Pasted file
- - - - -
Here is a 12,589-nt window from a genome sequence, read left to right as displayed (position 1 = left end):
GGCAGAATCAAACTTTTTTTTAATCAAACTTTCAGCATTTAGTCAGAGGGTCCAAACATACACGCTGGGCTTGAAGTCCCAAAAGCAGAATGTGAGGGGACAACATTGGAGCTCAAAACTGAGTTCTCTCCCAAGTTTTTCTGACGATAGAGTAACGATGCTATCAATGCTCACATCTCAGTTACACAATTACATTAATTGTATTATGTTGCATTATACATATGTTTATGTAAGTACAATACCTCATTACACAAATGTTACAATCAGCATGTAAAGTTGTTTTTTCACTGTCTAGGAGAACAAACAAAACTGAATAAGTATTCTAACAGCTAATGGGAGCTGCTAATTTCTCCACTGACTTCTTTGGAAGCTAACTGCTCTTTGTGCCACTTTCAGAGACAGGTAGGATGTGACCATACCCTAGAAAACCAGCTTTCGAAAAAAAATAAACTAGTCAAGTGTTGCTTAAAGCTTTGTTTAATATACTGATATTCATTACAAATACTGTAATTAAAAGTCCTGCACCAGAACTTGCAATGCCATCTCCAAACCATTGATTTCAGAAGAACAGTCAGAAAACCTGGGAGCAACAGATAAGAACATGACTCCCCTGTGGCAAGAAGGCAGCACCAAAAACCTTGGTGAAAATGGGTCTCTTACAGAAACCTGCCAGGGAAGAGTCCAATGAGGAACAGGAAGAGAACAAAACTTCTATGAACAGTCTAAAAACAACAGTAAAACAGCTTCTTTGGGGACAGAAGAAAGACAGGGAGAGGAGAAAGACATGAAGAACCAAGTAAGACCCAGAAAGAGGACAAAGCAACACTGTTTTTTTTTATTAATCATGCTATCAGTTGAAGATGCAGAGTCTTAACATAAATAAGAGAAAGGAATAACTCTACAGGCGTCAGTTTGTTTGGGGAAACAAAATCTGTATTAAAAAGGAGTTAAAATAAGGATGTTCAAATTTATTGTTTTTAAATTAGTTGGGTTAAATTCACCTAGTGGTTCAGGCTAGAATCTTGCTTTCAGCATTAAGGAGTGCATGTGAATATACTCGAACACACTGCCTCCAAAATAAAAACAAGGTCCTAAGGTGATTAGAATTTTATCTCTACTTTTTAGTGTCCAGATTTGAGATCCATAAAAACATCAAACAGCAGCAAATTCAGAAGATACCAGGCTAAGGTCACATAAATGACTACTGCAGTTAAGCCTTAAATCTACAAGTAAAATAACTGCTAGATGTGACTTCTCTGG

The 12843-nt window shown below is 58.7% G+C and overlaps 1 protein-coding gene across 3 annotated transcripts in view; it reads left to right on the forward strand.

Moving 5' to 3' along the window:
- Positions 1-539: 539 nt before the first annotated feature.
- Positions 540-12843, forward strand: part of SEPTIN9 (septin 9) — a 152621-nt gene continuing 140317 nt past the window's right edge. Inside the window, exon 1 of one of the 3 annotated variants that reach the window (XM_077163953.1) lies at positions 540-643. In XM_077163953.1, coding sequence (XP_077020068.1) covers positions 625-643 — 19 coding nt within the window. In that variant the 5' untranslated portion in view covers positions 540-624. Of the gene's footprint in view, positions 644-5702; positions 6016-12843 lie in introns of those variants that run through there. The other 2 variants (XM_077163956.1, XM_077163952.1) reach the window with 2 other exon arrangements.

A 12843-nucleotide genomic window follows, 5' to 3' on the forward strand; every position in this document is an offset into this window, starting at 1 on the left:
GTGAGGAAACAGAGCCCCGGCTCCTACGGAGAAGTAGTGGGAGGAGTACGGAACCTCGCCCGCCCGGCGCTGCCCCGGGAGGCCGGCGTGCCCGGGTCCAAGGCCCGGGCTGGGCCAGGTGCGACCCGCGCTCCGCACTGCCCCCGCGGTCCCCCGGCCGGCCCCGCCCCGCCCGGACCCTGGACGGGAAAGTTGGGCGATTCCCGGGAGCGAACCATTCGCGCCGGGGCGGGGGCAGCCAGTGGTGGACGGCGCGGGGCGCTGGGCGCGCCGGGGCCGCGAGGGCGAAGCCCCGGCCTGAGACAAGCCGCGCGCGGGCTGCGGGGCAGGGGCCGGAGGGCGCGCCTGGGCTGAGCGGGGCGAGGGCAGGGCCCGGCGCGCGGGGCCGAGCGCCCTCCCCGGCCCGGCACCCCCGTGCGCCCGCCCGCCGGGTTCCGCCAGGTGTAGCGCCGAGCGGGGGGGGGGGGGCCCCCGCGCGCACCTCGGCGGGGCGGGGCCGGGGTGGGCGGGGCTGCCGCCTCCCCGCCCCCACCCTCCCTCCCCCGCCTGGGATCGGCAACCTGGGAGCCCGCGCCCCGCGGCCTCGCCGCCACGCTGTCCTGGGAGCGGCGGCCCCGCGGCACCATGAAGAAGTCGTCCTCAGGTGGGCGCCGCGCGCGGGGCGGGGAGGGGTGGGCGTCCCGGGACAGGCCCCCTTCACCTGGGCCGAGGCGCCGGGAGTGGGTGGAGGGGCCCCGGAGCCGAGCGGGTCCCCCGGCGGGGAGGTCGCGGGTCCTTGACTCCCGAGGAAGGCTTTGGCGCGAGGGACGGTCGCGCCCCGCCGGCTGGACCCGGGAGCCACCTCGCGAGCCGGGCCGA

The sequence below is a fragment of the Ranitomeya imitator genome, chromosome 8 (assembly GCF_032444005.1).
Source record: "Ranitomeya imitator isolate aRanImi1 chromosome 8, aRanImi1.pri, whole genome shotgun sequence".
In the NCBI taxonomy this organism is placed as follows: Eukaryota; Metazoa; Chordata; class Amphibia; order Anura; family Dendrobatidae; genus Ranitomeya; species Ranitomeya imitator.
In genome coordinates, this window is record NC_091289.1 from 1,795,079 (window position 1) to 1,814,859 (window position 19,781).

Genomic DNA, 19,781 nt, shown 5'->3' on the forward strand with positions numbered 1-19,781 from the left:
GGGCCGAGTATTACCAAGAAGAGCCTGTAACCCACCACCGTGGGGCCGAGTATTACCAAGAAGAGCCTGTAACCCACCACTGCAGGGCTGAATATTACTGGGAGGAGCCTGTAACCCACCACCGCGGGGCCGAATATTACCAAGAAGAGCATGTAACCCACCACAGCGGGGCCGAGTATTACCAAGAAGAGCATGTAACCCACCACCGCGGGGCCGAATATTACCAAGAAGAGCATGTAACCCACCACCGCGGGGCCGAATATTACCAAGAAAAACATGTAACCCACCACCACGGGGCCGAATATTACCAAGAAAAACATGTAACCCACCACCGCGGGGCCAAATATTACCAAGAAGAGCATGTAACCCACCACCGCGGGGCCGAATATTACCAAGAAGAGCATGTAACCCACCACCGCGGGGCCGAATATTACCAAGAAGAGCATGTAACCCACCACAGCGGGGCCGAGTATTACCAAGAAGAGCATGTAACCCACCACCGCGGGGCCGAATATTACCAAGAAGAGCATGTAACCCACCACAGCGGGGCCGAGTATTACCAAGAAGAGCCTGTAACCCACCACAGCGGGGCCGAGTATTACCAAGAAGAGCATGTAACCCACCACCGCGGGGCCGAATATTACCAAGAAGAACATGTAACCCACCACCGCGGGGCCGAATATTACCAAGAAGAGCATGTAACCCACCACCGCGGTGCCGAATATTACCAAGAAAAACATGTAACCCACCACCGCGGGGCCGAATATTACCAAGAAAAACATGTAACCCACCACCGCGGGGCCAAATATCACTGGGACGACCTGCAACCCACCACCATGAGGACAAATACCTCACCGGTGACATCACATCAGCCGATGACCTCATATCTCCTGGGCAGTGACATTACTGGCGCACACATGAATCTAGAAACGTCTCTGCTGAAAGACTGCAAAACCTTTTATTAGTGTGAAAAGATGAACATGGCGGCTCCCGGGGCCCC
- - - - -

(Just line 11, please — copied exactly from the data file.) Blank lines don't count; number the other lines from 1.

In the NCBI taxonomy this organism is placed as follows: Eukaryota; Metazoa; Chordata; class Amphibia; order Anura; family Dendrobatidae; genus Ranitomeya; species Ranitomeya imitator.